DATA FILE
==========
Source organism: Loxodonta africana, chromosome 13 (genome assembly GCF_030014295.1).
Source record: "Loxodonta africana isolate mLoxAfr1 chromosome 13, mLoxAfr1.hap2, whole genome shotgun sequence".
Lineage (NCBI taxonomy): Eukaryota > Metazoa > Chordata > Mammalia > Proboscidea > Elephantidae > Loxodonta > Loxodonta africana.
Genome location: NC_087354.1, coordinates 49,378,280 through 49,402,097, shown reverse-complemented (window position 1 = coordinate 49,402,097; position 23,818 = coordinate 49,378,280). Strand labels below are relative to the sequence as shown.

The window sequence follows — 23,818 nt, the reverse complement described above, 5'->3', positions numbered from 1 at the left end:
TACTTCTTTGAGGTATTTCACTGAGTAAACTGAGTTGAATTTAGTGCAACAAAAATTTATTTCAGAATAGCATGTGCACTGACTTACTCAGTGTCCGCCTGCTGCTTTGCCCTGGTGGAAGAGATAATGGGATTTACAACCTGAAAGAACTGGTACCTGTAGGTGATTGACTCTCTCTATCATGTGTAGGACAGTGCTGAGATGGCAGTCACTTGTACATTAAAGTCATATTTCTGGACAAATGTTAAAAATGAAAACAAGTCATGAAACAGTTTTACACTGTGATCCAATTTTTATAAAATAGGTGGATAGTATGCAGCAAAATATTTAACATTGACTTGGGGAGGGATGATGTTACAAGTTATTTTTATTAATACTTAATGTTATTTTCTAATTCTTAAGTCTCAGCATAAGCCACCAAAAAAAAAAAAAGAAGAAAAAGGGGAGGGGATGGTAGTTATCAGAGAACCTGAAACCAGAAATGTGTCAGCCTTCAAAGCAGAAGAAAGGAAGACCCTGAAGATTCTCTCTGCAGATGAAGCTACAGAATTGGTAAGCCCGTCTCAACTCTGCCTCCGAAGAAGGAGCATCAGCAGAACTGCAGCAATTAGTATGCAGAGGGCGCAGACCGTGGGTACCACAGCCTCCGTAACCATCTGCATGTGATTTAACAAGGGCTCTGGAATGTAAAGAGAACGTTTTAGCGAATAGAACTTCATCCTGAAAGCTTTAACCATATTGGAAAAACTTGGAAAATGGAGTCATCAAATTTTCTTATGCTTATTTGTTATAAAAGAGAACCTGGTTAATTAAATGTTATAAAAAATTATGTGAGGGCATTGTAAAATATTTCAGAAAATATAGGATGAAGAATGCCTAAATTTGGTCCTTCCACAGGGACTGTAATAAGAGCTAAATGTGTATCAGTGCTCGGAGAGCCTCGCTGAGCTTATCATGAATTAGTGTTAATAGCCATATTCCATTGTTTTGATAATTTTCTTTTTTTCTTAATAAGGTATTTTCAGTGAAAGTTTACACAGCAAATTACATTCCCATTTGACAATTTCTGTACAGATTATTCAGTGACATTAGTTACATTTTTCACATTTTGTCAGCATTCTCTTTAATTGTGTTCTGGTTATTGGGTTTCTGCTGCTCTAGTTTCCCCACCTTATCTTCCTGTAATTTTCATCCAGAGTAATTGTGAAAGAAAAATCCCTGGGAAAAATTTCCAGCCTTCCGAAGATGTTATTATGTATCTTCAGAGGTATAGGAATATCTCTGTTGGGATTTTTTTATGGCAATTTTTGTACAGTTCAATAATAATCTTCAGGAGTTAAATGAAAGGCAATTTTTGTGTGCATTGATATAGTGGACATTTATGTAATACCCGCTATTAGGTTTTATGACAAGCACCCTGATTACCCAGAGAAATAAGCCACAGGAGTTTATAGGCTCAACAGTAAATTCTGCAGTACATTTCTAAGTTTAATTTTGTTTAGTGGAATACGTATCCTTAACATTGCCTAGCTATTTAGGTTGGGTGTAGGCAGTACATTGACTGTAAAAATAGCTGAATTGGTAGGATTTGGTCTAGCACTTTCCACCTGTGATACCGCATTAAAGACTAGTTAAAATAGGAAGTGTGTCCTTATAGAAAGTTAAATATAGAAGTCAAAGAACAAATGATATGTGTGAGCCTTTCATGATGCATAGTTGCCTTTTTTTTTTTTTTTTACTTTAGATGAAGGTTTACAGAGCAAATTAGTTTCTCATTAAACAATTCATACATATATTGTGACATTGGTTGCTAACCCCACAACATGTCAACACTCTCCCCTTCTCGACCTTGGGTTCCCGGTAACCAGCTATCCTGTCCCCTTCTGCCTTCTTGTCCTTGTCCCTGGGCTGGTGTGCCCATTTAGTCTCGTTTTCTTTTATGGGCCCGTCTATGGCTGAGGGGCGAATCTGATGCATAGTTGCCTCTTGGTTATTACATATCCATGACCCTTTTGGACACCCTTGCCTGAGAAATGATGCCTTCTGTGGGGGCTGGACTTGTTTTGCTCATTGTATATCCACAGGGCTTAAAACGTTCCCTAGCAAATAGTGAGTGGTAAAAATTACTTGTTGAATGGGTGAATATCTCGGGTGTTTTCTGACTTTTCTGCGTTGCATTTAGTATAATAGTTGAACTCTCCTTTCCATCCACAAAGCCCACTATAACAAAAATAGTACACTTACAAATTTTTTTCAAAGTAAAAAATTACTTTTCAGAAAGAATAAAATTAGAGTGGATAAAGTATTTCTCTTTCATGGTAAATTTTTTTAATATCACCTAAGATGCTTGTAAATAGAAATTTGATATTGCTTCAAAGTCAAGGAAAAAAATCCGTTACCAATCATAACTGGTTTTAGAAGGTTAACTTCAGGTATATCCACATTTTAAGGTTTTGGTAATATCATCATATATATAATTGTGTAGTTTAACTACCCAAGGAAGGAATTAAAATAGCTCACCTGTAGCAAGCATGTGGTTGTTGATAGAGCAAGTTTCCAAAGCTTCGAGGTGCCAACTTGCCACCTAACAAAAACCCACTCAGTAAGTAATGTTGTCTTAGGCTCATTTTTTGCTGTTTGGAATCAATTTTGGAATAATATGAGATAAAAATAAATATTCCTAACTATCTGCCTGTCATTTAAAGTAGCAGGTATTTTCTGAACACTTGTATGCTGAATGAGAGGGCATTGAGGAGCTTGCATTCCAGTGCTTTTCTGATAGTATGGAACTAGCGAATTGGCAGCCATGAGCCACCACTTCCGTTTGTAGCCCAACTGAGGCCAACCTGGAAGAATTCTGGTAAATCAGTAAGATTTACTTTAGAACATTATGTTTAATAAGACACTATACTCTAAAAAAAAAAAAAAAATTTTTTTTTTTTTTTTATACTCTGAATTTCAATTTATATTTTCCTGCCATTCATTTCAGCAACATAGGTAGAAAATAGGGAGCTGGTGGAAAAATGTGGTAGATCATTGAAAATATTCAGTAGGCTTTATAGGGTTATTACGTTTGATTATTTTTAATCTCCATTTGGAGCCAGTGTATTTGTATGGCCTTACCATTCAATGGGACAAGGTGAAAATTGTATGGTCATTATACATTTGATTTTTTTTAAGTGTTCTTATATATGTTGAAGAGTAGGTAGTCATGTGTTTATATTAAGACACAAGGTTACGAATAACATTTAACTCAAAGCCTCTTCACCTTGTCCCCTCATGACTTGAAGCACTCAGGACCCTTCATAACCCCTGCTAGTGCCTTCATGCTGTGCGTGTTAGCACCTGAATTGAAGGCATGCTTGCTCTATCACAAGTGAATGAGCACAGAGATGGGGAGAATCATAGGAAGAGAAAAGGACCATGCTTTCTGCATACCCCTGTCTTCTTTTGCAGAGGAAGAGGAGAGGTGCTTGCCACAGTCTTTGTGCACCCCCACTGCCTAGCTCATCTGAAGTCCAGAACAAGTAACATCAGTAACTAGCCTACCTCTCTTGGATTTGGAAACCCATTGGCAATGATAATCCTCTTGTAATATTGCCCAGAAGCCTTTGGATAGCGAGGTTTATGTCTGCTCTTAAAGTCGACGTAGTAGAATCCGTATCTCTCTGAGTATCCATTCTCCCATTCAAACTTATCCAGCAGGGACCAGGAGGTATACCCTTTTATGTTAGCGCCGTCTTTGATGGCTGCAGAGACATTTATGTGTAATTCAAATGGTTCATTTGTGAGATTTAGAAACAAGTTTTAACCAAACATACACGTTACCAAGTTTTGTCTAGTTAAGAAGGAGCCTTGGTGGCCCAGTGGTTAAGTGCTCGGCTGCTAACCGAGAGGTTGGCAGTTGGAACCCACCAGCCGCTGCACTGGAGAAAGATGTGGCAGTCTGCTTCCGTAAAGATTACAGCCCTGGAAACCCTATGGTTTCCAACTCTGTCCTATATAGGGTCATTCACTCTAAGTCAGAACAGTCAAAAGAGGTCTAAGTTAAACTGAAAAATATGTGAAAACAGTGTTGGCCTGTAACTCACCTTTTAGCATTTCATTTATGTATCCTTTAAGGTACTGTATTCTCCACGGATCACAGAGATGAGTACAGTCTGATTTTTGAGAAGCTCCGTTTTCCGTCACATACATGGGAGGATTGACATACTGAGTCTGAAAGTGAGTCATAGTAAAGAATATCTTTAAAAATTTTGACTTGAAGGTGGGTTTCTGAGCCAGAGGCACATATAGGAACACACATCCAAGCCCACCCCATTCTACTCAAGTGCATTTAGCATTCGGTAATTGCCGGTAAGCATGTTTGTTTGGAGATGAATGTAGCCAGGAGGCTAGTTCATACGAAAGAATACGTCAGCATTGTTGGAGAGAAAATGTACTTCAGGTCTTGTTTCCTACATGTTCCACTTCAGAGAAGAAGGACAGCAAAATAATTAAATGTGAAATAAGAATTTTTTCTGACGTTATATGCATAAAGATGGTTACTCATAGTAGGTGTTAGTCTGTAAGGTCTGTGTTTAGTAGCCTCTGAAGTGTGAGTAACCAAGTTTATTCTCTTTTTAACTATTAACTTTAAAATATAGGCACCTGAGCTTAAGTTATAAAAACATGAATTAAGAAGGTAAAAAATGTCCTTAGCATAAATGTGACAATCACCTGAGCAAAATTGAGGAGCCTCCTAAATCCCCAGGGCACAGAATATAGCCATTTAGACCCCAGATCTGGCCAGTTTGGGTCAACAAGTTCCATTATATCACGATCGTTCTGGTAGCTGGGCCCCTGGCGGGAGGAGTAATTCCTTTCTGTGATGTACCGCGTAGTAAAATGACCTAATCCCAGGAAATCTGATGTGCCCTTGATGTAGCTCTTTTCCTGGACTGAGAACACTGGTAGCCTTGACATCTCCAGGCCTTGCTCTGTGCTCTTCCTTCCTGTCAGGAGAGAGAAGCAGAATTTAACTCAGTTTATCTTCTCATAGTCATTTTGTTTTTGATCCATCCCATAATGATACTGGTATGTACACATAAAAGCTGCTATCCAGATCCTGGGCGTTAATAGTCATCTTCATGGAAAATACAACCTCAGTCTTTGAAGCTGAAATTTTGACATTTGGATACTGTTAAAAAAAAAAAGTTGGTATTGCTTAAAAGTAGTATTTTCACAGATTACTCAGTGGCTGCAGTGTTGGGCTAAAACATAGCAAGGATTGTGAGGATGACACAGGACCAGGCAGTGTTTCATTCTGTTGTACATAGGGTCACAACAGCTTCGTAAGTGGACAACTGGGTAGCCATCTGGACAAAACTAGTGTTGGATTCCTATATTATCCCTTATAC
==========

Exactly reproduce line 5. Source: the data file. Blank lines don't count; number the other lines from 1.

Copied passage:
The window sequence follows — 23,818 nt, the reverse complement described above, 5'->3', positions numbered from 1 at the left end: